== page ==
Months before a Montana state senator and Blackfeet leader allegedly fled a sheriff’s deputy who suspected him of drunken driving, a tribal judge expunged two DUI convictions from the record of the senator’s brother and said the tribe shouldn’t have reported them to the state.
Those erased convictions by Chief Judge Allie Edwards had the effect of reducing a felony charge to a misdemeanor in the case of Shawn Augare, who had been facing his fourth DUI for a stop on Dec. 31, 2011, in Glacier County off the reservation.
As a result, District Judge Laurie McKinnon – now a state Supreme Court justice – ordered Augare on Nov. 14 to pay a $400 fine for his new DUI misdemeanor conviction instead of a possible sentence of 13 months with the Department of Corrections for felony DUI.
The cases of Augare and his brother, Democratic state Sen. Shannon Augare, illustrate the difficult and sometimes confusing jurisdictional issues facing law-enforcement officers operating on or near Native American reservations, which are sovereign nations with their own laws, police and justice systems.
The state Department of Transportation’s Montana Comprehensive Highway Safety Plan of 2012 attempted to enlist the help of tribal law enforcement to reduce Native American fatal crashes, noting that 67 percent of those involving Native Americans are related to drunken driving. That plan emphasized increased data sharing among tribal, state and local entities as a strategy to help reduce crashes.
“Patterns of traffic violations are always a threat to public safety, and it is important for the state to have an accurate picture of every Montana driver’s history,” attorney general spokesman John Barnes said Monday.
But the ability of tribes to make such policy is a matter of tribal law, he said.
The Blackfeet tribal judge’s decision in October said tribal law enforcement officers have no legal authority to send any record of traffic offenses committed on the reservation to the state, and doing so in Shawn Augare’s case violated his rights.
In her order, Edwards cited a tribal appellate court ruling in a separate case that said a tribal resolution establishes that all jurisdiction lies within the tribal judicial system and “no license and/or driving record is to be sent into the state of Montana.”
“There is no law in the Blackfeet Law and Order Code allowing Law Enforcement to suspend (drivers’ licenses) and/or send records to the State of Montana,” the appellate court’s July 10, 2012, order says.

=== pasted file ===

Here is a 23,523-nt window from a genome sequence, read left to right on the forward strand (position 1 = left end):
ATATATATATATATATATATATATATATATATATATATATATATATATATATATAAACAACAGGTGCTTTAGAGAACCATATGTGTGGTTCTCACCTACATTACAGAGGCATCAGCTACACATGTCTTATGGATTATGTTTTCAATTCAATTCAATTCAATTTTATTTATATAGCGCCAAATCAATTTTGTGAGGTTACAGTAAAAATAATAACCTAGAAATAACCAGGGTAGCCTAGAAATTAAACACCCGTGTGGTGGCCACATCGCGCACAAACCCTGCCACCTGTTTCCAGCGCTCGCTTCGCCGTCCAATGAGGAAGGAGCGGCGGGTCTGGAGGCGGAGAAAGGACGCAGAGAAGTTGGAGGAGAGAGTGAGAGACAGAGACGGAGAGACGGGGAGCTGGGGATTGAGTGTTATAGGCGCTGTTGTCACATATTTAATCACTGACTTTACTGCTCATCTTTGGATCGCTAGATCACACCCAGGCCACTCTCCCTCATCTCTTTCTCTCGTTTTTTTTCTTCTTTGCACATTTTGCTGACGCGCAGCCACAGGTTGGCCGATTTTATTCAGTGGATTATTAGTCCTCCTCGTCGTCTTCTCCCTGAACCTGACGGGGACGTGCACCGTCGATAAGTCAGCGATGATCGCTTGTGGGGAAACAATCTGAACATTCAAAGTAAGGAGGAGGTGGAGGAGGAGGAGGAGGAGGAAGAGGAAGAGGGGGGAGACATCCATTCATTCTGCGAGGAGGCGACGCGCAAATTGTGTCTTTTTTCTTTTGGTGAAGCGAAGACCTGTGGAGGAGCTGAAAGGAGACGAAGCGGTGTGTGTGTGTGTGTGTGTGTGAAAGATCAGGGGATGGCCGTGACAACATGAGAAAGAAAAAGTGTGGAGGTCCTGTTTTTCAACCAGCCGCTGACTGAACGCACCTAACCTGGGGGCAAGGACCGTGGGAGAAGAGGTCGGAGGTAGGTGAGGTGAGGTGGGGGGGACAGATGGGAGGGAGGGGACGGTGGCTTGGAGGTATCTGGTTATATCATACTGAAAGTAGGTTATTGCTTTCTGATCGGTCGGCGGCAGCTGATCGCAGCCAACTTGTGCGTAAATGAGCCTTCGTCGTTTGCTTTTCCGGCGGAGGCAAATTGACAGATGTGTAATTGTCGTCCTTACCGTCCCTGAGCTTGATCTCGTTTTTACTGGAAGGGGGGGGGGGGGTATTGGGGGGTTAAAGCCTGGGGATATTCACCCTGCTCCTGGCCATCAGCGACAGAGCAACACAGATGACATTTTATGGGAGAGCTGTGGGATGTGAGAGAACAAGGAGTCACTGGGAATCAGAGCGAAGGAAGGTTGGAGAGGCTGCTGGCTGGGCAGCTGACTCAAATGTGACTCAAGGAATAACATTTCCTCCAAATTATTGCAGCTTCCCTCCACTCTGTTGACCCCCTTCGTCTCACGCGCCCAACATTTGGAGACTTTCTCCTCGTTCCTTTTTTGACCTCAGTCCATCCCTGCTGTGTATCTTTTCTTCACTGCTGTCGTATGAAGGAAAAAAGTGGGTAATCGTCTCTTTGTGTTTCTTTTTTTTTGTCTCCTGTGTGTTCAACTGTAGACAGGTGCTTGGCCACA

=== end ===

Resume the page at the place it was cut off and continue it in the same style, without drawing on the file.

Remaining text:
The Blackfeet tribal justice system handles offenses committed by tribal members on the northwestern Montana reservation. Edwards was appointed to her position by the ruling Blackfeet Tribal Business Committee, of which Shannon Augare is a member, and can be removed by that committee or the tribe’s Law and Order Committee, of which Shannon Augare also is a member.
Edwards said Monday it has been tribal policy not to report DUIs and other offenses to the state since 1999 or 2000, but her October ruling says Blackfeet tribal law enforcement officers recently had been sending the state records of action in traffic violations on the reservation.
Edwards declined to comment on how the appellate court’s ruling on handing over traffic reports to the state justified erasing Shawn Augare’s two convictions in 2000 from tribal records, or whether those prior convictions had been made in error.
Neither Shannon nor Shawn Augare returned calls for comment Monday.
On May 26, a Glacier County deputy pulled over Shannon Augare on U.S. Highway 2 nine miles west of Cut Bank and within the reservation’s boundaries. The deputy identified Shannon Augare as a tribal councilman and observed that he appeared to be impaired and that an “overwhelming odor” of alcohol came from the vehicle, the sheriff’s office said in a statement on May 29.
Shannon Augare then allegedly said the deputy had no jurisdiction and he was going to leave. The deputy told him not to leave and tried to take his keys, but Shannon Augare drove off, the sheriff’s office said.
The deputy did not pursue Shannon Augare, and the sheriff’s office has turned over the case to the tribe. Tribe chief prosecutor Carl Pepion did not return a call for comment Monday, but previously said he would determine whether to file charges after an investigation was completed.
Glacier County authorities accused Shawn Augare of his fourth drunken-driving offense on Dec. 31, 2011. His trial was put off and a bench warrant was issued for his arrest in July when his public defender could not locate him, according to court documents.
He appeared in August with a new lawyer, and a Nov. 20 trial date was set. Less than a week before the trial, Shawn Augare gave the Glacier County attorney Edwards’ order expunging two of his previous DUIs, and the charges were reduced to a misdemeanor in a plea agreement.